Contexts, moods, ADD, and working from home
When I started using GTD (via MyLifeOrganized), I was largely focused on music studies, and I had a large house in the suburbs with lots of rooms.
MLO makes it easy for contexts to include other contexts, so I had a nice system that basically gave me contexts for each of the resources I might need to do tasks (Internet, phone, etc), as well as each room I would tend to be in. (I have ADD, and if I'm not in the right room, I practically have to schedule myself an appointment to get there.)
So my old context list includes:
(Homework could be done at School or in the Office. Anything needing a Piano could get done at School or in the Studio.)
I also had a few "plus" versions called Home+ and School+. If I wanted to maximize my "uniquely available" time, I'd tell MLO I was at Home or School, and see only the items for those two contexts. If I wanted to see anything that was available in that context, I'd choose Home+ and School+, and now all my computer, calls, etc. tasks would show up.
This worked amazingly well at the time. The contexts were separate enough and granular enough that I didn't get too many tasks thrown at me at once when I looked at my to-do list, but yet the context-onomy was simple enough that I knew which one to assign to a task.
Fast-forward. I'm still (occasionally) studying music, but I no longer have a separate studio, and I'm living in a one-bedroom, one-office apartment downtown. Mostly, I'm a contract programmer working from home, doing non-specific tasks at non-specific hours, and spending the rest of the time brushing up on various computer skills.
So "rooms" aren't really contexts anymore, because there's much less to distract me between the two rooms. And a great deal of my tasks - phone calls (day OR night), office work, billpaying, really anything except errands and housecleaning - takes place in the exact same chair at the exact same desk, in front of the computer, with all the same resources. About the only divider is whether or not need to change out of the pajamas...
So I'm a bit stuck. I know some folks have had success with the near-elimination of contexts, but I find it incredibly motivating to have a "hook" to hang a group of tasks on, aside from their related project, and I don't want to lose that. I don't know if that's as true for non-ADDers, but it helps me find "flow" (debate about whether flow is truly "flow" left to another thread).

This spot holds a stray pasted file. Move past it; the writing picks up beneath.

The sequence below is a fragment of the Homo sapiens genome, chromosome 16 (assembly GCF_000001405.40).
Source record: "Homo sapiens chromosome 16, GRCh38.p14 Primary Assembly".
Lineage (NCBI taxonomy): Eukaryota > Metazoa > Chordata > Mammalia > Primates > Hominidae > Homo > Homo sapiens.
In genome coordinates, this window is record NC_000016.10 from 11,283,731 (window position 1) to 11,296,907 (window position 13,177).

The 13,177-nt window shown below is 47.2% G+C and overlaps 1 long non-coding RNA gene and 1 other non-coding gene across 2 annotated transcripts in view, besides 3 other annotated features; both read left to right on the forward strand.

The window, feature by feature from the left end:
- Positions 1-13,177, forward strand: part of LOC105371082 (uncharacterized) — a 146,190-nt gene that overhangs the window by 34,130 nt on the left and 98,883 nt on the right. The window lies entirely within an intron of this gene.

A friend of mine, studying for med school, found a similar problem when trying to study in her one-room bedroom/office/closet in a tiny NYC apartment. She's discovered that there are certain "environmental cues" you can set up For instance, when she's studying for MCATs, she drinks ginger tea. Now, if she starts losing focus among the leaning piles of books, papers, grocery bags, and laundry on her 3-x-4-foot desk, she takes a sip of tea, and her brain says "Ah! Ginger tea! We must be in study mode". Pretty darn clever way of using the brain's associations with senses and moods. It's an adult version of "thinking caps", I suppose. Anyway, my point was that contexts can help enforce or even create those boundaries.
Back to my problem. Since I can't really use places as contexts (too few), and I can't use resources as contexts (too ubiquitous), and I'm just no good at setting aside "12-3pm is phone call time", I need to look elsewhere for inspiration to create a proper context-onomy.
I liked one poster's idea about "creative" vs "dragging", and "how much time" - in fact, MLO pulls out "time available" into its own field, so you can already filter out tasks that would take longer than you have available. I like the "Create" vs 'dragging", though, and I'm wondering - have other people organized their contexts in a mood, mind-set, and disposition basis?
Soon to lose my "overnight one click"
I have an Amazon Kindle on order. This little gadget will change my life! I have to keep up my habit of getting rid of a book or two every time I buy one, though, because I either need to BUY MORE BOOKSHELVES or get rid of some books. I buy more than I read, of course, but I did read "The War of Art" twice. Enjoy!
Abs? What abs? :D